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Medium-Term Budget: Zuma, Gigaba lack of action on tert...

South Africa

South Africa

Medium-Term Budget: Zuma, Gigaba lack of action on tertiary fees could cause ‘pandemonium’

As a fresh round of student protests sweep tertiary institutions, stakeholders called on Finance Minister Malusi Gigaba’s Medium-Term Budget Policy Statement (MTBPS) to provide guidance on the issue of student and university funding. Instead, as President Zuma keeps the Heher Commission report under wraps, Gigaba kicked the issue to the 2018 Budget. By GREG NICOLSON.

Delivering his first budget statement on Wednesday, as Cape Town students marched to Parliament, Gigaba said higher education had been put at the centre of the country’s transformation agenda and was the highest growing aspect of expenditure. He failed however to provide guidance as he did not announce any measures on the demand for fee-free tertiary education.

The student movement has correctly put the issue of higher education at the centre of our transformation agenda,” said the minister. “We cannot hope to grow and develop without the skills and intellectual capabilities that our universities and technical training colleges produce. The budget already makes an enormous contribution.” Spending in the sector will rise from R77-billion this year to R97-billion in 2020/21, including financial assistance to 450,000 students, he said.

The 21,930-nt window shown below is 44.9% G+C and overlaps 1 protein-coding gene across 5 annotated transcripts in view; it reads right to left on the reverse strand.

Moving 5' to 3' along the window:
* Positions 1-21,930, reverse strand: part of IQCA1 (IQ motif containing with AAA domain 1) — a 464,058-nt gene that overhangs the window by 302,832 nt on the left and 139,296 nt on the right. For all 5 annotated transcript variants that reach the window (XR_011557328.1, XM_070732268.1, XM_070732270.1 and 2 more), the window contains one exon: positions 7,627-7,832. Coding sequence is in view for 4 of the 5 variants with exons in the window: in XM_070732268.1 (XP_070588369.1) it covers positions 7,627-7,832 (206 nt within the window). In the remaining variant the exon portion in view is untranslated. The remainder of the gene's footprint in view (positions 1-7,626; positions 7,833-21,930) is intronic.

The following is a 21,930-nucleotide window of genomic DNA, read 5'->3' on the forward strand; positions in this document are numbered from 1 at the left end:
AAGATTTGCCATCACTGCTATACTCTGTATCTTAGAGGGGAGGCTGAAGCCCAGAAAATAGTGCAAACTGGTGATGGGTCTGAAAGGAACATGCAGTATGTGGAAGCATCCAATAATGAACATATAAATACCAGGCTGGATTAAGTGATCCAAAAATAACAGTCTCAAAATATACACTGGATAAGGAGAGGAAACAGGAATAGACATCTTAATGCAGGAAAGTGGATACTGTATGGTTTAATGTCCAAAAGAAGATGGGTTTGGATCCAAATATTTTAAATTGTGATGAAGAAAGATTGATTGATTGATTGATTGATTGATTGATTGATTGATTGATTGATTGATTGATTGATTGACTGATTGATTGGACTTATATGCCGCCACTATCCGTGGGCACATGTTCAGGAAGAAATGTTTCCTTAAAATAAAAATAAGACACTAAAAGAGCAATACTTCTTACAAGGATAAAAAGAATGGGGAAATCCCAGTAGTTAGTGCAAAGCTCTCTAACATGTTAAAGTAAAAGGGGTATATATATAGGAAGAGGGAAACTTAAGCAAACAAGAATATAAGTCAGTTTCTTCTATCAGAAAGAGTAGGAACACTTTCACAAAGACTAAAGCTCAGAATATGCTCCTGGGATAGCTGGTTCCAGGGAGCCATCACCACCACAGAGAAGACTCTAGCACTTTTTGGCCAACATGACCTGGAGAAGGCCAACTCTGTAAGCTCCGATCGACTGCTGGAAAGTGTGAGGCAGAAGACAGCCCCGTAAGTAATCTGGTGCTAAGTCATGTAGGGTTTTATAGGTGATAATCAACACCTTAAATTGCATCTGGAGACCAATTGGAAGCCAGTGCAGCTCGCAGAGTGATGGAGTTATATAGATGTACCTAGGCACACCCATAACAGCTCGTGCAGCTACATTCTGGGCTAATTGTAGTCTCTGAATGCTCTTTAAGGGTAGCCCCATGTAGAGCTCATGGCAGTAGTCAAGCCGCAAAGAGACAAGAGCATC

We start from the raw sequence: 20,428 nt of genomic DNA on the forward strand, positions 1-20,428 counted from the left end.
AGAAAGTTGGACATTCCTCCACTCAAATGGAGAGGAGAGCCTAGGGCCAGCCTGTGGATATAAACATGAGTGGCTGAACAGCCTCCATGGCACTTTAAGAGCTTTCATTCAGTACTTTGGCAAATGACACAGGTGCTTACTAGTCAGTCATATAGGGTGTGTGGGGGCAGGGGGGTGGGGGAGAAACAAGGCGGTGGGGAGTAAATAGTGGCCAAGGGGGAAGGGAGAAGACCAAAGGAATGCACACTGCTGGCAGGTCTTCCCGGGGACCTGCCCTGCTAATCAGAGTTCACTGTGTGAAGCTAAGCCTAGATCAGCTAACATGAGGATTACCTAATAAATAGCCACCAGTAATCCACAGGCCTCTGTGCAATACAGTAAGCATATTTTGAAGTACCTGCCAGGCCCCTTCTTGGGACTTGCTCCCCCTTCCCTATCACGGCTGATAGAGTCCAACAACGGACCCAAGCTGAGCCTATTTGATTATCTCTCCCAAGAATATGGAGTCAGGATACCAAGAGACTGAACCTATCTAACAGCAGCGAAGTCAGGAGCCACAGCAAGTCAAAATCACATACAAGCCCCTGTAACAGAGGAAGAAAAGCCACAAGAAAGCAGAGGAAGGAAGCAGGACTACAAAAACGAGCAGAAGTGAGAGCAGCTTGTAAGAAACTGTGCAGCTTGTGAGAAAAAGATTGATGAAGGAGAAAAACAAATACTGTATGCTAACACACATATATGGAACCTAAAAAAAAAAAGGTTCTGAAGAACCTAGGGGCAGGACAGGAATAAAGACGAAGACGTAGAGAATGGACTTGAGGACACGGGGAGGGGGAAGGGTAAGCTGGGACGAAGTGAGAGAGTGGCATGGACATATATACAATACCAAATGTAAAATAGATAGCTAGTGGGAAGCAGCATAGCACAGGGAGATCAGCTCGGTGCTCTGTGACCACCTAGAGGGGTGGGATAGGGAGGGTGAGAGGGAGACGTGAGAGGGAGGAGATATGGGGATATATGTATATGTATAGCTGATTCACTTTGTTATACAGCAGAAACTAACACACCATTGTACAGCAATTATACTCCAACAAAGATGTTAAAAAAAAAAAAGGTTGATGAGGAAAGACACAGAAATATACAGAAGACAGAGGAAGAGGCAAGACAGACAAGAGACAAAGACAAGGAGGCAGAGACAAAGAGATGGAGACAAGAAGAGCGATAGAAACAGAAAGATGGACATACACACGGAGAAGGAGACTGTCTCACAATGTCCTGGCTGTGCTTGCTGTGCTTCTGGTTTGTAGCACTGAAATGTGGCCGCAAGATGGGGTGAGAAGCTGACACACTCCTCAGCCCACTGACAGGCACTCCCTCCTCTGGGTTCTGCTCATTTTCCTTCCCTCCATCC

It appeared that the minister has not seen the report of the Heher Commission into the feasibility of fee-free higher education, which was given to the President in August, and Gigaba said further announcements on fees would be made in the February Budget.

But clearly more needs to be done. The Heher Commission of Inquiry into higher education and training has delivered its final report to the President and we await the President’s determination and announcement in this regard. Although the fiscal constraints we face are real and binding, we must make every effort to ensure that no academically deserving student is excluded due to financial constraints. Further announcements will be made in this regard in the 2018 Budget.”

In the ANC’s report from its July policy conference, among the resolutions to be considered at the December conference is a commitment to support middle- and working-class students to access “fully subsidised free higher education and training by 2018”. Gigaba offered no path towards achieving that aim.

Treasury’s full MTBPS statement said future higher education costs could put spending pressure on the state in a revenue-strained environment.

Additional spending commitments may emerge from policy processes under way. Government is evaluating the implications of providing fee-free higher education and training to poor and middle-income students,” says the full MTBPS. And then: “The additional funding required for the post-school and education sector is difficult to determine without firm policy guidelines. However, initial costing of the options suggests that the funding requirement could range from R17.7-billion to R40.7-billion in 2018/19.” That might increase if the white paper on post-school education and training, aiming to significantly increase enrolments, is implemented.